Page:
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Alcohol Use Disorder (AUD) is a disease that affects 17 million American adults every year, according to the National Institute of Alcohol Abuse and Alcoholism. It is known as a family disease because it has such a profound impact on not just the individual, but their family members as well. Alcohol Use Disorder refers to the overuse and abuse of alcohol, categorized as alcohol abuse and alcoholism
Risks of Alcohol Abuse
Alcoholism begins as alcohol abuse. Millions of Americans are thought be alcohol abusers, not dependent on the substance, but well on their way to it. Alcohol abuse happens when people binge drink, drink and drive, or drink at inappropriate times. Alcohol abuse often leads to criminal activity, poor decision making and its consequences, and a tolerance for alcohol. It is not long before alcoholism, or dependence on alcohol, occurs. Over time, heavy alcohol use can also lead to dementia, stroke, depression, anxiety, cardiovascular problems, liver disease, cancer, and pancreatitis.
Dangers of Alcoholism
Alcoholism is described as an individual’s uncontrollable need for alcohol. Those struggling with alcoholism are usually able to consume large amounts of alcohol, and they feel the need to drink every day. In fact, sobering up and going for more than a few hours can lead to withdrawal symptoms, including shakiness, insomnia, nausea, and sweating. Someone with alcohol dependence must continue to drink in order to avoid withdrawal symptoms.
Symptoms of Alcohol Withdrawal
- Nausea and vomiting
- Irregular heartbeat
- Delirium Tremens (severe and life-threatening confusion, fever, and seizures)
Impacts of Alcoholism on Families and Loved Ones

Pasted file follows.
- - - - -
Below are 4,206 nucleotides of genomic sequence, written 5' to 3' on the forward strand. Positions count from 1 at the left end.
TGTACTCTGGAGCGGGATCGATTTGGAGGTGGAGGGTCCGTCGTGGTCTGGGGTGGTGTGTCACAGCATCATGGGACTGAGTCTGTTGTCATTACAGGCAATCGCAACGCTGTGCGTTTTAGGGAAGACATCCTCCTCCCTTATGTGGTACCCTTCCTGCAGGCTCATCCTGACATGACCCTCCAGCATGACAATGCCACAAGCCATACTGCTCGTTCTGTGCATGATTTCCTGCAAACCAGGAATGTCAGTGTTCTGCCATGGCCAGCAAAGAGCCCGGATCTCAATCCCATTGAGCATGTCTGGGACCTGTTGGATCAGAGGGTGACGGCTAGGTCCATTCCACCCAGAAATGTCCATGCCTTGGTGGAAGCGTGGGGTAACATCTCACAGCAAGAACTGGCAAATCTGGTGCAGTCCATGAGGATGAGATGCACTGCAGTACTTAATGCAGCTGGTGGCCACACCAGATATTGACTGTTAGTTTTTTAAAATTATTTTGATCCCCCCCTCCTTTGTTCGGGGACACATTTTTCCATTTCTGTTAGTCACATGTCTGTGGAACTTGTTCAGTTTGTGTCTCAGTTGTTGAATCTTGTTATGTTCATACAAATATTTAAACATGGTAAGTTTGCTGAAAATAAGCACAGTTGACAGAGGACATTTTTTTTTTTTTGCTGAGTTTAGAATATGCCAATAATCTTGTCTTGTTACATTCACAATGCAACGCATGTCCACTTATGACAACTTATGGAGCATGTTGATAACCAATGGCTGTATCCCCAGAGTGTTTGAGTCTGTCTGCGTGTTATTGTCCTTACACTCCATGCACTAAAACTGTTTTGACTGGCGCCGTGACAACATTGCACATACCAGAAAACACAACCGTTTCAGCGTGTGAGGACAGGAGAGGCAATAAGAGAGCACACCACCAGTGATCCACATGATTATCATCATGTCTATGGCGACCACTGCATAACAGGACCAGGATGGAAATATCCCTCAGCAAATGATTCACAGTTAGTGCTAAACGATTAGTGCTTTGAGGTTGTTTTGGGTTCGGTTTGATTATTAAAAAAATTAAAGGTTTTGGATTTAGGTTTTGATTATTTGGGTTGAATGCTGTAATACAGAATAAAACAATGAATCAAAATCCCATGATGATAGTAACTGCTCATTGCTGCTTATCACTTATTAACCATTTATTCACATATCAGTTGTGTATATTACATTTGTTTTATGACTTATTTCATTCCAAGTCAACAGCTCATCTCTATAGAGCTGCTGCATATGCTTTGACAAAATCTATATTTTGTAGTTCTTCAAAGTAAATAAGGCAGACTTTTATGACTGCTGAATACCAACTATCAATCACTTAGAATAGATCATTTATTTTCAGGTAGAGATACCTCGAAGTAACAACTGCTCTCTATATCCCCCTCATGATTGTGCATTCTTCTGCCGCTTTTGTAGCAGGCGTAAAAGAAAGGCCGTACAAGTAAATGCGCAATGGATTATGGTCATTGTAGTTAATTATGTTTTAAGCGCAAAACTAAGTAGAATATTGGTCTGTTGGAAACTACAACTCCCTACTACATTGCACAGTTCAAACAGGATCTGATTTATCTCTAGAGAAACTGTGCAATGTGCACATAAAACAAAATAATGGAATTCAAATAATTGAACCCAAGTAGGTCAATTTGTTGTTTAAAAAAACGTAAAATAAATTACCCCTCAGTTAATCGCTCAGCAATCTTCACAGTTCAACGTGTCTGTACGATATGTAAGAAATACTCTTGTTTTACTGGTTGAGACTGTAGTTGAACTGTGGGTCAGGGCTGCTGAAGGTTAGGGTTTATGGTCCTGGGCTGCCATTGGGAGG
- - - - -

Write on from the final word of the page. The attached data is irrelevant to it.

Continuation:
Families suffer when a member is an alcoholic. Spouses are left holding the family together and making excuses. Many suffer from emotional or physical abuse. Parents of alcoholics feel guilt that they had something to do with the disease, and suffer as they watch their child self-destruct. Children Alcohol Use Disorder is a disease that affects 17 million American adults every year of alcoholics perhaps suffer the most because they live a chaotic life, not knowing what state of mind their parent will be in, not being able to predict what will happen if they do certain things. Children of alcoholics grow up having behavioral problems, trouble with grades, poor self-esteem, and difficulty with relationships. The National Council on Alcoholism and Drug Dependence estimates that more than 7 million children live in a household where at least one parent is dependent on or has abused alcohol.
Families with alcoholism somehow find ways to deal with this destructive disease. They may put up barriers and deny there is a problem, or lie and make excuses to cover up for their alcoholic loved one. Many try to create the impression that everything is normal to the outside world, when inside they are crying out for help. Over time, many family members decide they have to get out, and they find a way to leave. Many individuals with alcoholism have lost everything that was once dear to them: their friends, home, job, and even their family.
Treatment for Alcoholism
Treatment for alcoholism involves healing physically from the damage done by the substance, and also psychologically as the person retrains their mind to function without alcohol and come face to face with the consequences of their actions. The first step of alcoholism recovery is detox, which can bring with it withdrawal symptoms.